Book Review: How to Build a Billion Dollar App

June 3, 2016

There must be all number of companies — start-ups and established businesses alike — scrambling to develop an app which will be the Next Big Thing, with the hope of becoming the next WhatsApp or Facebook driving people to slave over their laptops late into the night. Perhaps this book is just what they need?

Well, perhaps.

The basic premise of the book is that, while previous authors have attempted to offer insight into business models behind creating successful apps, none have done so in a way which this present author considers remains relevant more than a few months later. Unlike its competitors, this book, the author states, is not based on theories or academic papers, and it is not a ‘collage of pithy business stories crafted by a journalist’: it is ‘practical, actionable advice’. You might see it as the textbook equivalent of HBO’s ‘Silicon Valley’.

Let me start with what I thought was good.

What this book does particularly well, in my opinion, is to set out very clearly that simply having a brainwave for an app is not enough. Indeed, while having a working app is clearly a step in the right direction, even this is far from sufficient. It covers the need to think about financial implications, platform strategy, building a team, marketing, analytics and improvements, and the myriad other tasks which are likely to be needed to break out from the masses and develop something truly special.

Similarly, there is most definitely some good content in there. However, like most buffets, those choice morsels are delivered along with some less promising fare. The book is divided into sections, each of which focusses on a different phase of the app’s lifecycle — from idea conception and initial development through to audience testing and gaining traction, becoming popular, becoming really popular and finally to it hitting the goal of becoming a billion dollar app. At the beginning of each of these sections is a table, summarising what the CEO needs to consider at that stage of that journey. These are an effective summary of what is covered in the remainder of that section but, frankly, one combined table of those summaries would probably give you 75% of what you would learn from reading the whole book, and in a lot less time.

For those wondering about how it discusses legal issues, the answer is pretty much as one might expect: they come up, but discussion is limited, largely befitting the generalist nature of the book. The discussion which is there gives a reader without a legal background a decent overview of some of the key considerations and issues, although a particular omission to my mind was a lack of discussion about privacy in the context of analytics and advertising, especially when the book emphasises how analytics technology is now so sophisticated that individual users can be identified and targeted, and promotes an adbased approach as one of the established models for commercialisation.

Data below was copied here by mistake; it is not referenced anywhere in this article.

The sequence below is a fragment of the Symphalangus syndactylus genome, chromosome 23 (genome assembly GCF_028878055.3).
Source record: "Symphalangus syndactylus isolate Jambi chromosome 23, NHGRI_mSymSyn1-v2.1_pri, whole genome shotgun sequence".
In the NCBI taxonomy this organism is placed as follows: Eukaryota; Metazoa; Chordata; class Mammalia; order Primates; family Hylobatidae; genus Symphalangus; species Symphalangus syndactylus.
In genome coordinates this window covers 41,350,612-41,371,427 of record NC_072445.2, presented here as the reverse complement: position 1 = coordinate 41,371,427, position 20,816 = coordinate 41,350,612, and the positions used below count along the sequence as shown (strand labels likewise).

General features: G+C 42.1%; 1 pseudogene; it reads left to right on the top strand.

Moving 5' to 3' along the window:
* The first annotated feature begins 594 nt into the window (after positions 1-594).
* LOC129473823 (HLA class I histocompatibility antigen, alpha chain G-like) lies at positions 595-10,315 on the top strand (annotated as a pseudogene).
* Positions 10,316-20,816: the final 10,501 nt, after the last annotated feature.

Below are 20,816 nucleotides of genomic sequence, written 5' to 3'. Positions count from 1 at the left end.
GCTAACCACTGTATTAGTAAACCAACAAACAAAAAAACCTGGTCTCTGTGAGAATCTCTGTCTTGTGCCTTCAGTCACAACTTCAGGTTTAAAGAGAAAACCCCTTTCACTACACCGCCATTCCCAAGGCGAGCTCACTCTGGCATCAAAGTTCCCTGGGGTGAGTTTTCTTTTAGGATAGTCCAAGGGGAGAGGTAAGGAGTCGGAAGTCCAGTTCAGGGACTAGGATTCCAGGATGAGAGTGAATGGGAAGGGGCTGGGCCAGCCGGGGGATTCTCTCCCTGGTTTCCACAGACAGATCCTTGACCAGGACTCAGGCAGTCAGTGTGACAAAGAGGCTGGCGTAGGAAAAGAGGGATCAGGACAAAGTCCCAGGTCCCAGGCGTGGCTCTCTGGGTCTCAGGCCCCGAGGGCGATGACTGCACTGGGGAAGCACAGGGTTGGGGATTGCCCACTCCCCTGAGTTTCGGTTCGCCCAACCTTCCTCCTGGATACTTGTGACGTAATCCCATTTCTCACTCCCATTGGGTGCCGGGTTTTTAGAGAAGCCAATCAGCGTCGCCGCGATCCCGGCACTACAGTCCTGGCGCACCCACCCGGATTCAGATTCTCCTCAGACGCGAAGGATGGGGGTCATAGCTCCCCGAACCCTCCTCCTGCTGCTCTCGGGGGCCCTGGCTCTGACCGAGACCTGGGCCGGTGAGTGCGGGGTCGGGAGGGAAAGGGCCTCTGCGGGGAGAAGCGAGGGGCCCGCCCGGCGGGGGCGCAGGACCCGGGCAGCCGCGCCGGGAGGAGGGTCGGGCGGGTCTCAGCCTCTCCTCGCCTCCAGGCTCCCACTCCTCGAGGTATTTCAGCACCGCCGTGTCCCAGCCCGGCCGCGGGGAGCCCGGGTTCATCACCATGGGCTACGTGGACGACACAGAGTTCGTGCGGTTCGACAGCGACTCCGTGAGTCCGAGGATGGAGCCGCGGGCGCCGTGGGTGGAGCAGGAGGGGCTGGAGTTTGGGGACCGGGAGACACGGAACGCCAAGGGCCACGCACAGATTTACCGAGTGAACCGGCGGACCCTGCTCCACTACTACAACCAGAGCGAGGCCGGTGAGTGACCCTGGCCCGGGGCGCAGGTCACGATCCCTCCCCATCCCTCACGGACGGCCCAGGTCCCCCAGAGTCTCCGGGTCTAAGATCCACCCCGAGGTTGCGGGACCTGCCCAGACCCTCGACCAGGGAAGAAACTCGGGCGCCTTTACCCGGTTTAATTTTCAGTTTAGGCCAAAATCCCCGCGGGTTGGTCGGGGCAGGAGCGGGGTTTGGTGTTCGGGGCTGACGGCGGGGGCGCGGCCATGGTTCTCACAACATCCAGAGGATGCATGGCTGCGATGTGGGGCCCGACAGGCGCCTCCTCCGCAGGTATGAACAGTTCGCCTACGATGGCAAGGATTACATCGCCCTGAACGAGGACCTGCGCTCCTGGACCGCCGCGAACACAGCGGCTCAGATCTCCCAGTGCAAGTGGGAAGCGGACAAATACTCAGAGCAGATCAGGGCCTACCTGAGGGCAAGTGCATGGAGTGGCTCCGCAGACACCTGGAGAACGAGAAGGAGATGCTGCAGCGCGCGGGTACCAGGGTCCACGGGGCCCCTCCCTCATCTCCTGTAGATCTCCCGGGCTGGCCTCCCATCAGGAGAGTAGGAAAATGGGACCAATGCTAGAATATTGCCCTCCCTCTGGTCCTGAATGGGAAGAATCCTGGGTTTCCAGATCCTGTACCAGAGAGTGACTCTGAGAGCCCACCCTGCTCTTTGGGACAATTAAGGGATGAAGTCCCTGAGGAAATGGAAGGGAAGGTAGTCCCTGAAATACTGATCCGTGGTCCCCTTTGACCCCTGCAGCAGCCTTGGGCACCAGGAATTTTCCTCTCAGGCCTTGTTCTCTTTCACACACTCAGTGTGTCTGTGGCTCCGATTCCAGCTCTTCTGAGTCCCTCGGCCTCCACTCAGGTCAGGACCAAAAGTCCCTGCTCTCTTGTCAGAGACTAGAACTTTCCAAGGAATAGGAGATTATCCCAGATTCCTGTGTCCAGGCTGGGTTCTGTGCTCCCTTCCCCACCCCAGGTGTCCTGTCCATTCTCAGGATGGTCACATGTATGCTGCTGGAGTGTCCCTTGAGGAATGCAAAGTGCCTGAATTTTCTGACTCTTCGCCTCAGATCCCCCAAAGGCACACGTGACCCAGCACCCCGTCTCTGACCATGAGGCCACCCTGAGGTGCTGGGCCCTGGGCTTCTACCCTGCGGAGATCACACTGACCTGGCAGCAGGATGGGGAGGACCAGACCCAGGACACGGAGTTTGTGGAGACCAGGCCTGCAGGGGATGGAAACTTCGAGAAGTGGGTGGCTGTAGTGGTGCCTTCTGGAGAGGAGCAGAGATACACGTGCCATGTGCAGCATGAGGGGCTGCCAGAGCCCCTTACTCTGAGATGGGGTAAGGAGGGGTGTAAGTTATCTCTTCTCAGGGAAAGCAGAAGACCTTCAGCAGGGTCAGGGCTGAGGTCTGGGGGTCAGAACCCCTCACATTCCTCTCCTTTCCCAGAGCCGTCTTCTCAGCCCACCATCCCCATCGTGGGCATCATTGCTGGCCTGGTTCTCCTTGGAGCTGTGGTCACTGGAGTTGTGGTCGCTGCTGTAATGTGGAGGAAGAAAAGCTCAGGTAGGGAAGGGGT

In terms of what was less good, I felt it took quite a lot of words to deliver the information. Unless you have recently emerged from a decade of hibernation, for example, you could skip the first three chapters quite safely: the overall learning is that apps are popular. Similarly, the anecdotes about how one app company or another had done something started to wear on me after a while, and I found myself skipping over those — these business stories were, to my mind, the very things which I thought were going to be avoided in favour of hard facts and statistics, although I can see how some would regard them as adding colour and real-world validation.

The second thing — and probably one of the reasons why I am not in marketing — is that I found the title rather hyperbolic. Why?

‘This book is not a simple “how to” guide about building a billiondollar business. It would be naïve to think that you could encapsulate everything required to deliver such success in a single book’.

No, not my summary. The words of the author himself (at pp 110/111, if you are minded to check up). And, well, perhaps I am indeed naive, but could at least part of the reason why people might expect that the book will explain exactly how to build a billion dollar app be because it is entitled ‘How to Build a Billion Dollar App’?

On balance, however, these niggles do not undermine my general feeling about this book, which is that there is some useful content here, and it is a relatively brief (although could be even more so) guide to the kind of things which a new entrepreneur should be considering.

Would I recommend that you, as a lawyer, read this book? Yes, for two reasons. The first is that, irritants aside, if you do not already work with starts-up, it presents a good, broadbrush overview of different considerations, and so might help accelerate your learning in a new area, with strong commercial contextualisation. The second is that this is, by all accounts, a very popular book, and your clients and potential clients will probably have read it: an extra point of connection can be no bad thing, and you may even be able to explain why a good lawyer is far more than a necessary evil…

But there is one lingering question in my mind. The book, the author says, is ‘not just theory’ and is ‘based on hard data’. There is but one data point which I would very much like to see: precisely how many people have, as a result of reading this book, built a billion dollar app?

‘How to Build a Billion Dollar App: Discover the secrets of the most successful entrepreneurs of our time’ , by George Berkowski is published by Piatkus. ISBN-13: 978-0349401379

Neil Brown is the managing director of decoded:Legal (, a specialist English law firm advising Internet, telecoms, technology and healthcare start-ups and businesses.